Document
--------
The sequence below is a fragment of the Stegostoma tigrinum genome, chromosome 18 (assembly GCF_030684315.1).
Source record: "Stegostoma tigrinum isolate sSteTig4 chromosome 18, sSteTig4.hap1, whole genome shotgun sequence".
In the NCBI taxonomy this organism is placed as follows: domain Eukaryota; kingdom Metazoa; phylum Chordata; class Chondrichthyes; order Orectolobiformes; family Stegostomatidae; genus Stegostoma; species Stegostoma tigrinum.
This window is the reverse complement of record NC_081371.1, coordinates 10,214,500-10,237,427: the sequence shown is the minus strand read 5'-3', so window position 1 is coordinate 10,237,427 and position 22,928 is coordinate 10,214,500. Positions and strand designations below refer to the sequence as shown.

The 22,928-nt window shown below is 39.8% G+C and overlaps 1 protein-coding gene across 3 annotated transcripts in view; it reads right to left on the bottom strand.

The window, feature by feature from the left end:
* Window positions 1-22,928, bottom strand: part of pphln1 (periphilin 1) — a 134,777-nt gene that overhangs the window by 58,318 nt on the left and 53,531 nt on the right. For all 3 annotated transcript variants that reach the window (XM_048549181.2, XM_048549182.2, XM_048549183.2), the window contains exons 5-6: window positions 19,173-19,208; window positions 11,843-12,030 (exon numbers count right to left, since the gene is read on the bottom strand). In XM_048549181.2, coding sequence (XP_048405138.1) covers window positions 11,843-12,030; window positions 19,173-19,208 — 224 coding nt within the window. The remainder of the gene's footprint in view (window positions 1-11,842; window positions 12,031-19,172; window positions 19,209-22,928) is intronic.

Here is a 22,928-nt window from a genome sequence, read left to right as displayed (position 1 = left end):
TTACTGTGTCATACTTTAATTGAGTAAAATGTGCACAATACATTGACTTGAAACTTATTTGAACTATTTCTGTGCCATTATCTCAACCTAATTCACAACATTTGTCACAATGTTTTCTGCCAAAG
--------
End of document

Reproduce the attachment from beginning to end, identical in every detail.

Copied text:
The sequence below is a fragment of the Stegostoma tigrinum genome, chromosome 18 (assembly GCF_030684315.1).
Source record: "Stegostoma tigrinum isolate sSteTig4 chromosome 18, sSteTig4.hap1, whole genome shotgun sequence".
In the NCBI taxonomy this organism is placed as follows: domain Eukaryota; kingdom Metazoa; phylum Chordata; class Chondrichthyes; order Orectolobiformes; family Stegostomatidae; genus Stegostoma; species Stegostoma tigrinum.
This window is the reverse complement of record NC_081371.1, coordinates 10,214,500-10,237,427: the sequence shown is the minus strand read 5'-3', so window position 1 is coordinate 10,237,427 and position 22,928 is coordinate 10,214,500. Positions and strand designations below refer to the sequence as shown.

The 22,928-nt window shown below is 39.8% G+C and overlaps 1 protein-coding gene across 3 annotated transcripts in view; it reads right to left on the bottom strand.

The window, feature by feature from the left end:
* Window positions 1-22,928, bottom strand: part of pphln1 (periphilin 1) — a 134,777-nt gene that overhangs the window by 58,318 nt on the left and 53,531 nt on the right. For all 3 annotated transcript variants that reach the window (XM_048549181.2, XM_048549182.2, XM_048549183.2), the window contains exons 5-6: window positions 19,173-19,208; window positions 11,843-12,030 (exon numbers count right to left, since the gene is read on the bottom strand). In XM_048549181.2, coding sequence (XP_048405138.1) covers window positions 11,843-12,030; window positions 19,173-19,208 — 224 coding nt within the window. The remainder of the gene's footprint in view (window positions 1-11,842; window positions 12,031-19,172; window positions 19,209-22,928) is intronic.

Here is a 22,928-nt window from a genome sequence, read left to right as displayed (position 1 = left end):
TTACTGTGTCATACTTTAATTGAGTAAAATGTGCACAATACATTGACTTGAAACTTATTTGAACTATTTCTGTGCCATTATCTCAACCTAATTCACAACATTTGTCACAATGTTTTCTGCCAAAG